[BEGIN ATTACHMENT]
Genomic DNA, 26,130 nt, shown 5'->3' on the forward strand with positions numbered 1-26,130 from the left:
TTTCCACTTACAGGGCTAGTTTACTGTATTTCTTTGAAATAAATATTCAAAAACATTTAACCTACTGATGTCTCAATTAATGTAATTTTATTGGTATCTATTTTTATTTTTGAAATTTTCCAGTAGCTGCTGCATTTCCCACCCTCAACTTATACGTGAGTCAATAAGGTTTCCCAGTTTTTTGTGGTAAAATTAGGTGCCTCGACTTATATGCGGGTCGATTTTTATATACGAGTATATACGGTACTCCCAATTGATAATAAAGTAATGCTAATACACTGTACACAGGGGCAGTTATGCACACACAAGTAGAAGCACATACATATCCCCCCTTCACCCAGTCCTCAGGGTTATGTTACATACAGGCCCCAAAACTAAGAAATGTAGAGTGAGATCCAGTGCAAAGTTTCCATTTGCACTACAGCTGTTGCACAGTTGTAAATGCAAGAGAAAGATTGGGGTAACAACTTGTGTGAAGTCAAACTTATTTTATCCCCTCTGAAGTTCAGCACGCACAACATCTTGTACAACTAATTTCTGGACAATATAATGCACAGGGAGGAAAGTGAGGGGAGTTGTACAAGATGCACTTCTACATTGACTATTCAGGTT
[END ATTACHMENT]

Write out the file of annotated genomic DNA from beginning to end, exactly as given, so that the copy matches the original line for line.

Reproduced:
Genomic DNA, 26,130 nt, shown 5'->3' on the forward strand with positions numbered 1-26,130 from the left:
TTTCCACTTACAGGGCTAGTTTACTGTATTTCTTTGAAATAAATATTCAAAAACATTTAACCTACTGATGTCTCAATTAATGTAATTTTATTGGTATCTATTTTTATTTTTGAAATTTTCCAGTAGCTGCTGCATTTCCCACCCTCAACTTATACGTGAGTCAATAAGGTTTCCCAGTTTTTTGTGGTAAAATTAGGTGCCTCGACTTATATGCGGGTCGATTTTTATATACGAGTATATACGGTACTCCCAATTGATAATAAAGTAATGCTAATACACTGTACACAGGGGCAGTTATGCACACACAAGTAGAAGCACATACATATCCCCCCTTCACCCAGTCCTCAGGGTTATGTTACATACAGGCCCCAAAACTAAGAAATGTAGAGTGAGATCCAGTGCAAAGTTTCCATTTGCACTACAGCTGTTGCACAGTTGTAAATGCAAGAGAAAGATTGGGGTAACAACTTGTGTGAAGTCAAACTTATTTTATCCCCTCTGAAGTTCAGCACGCACAACATCTTGTACAACTAATTTCTGGACAATATAATGCACAGGGAGGAAAGTGAGGGGAGTTGTACAAGATGCACTTCTACATTGACTATTCAGGTT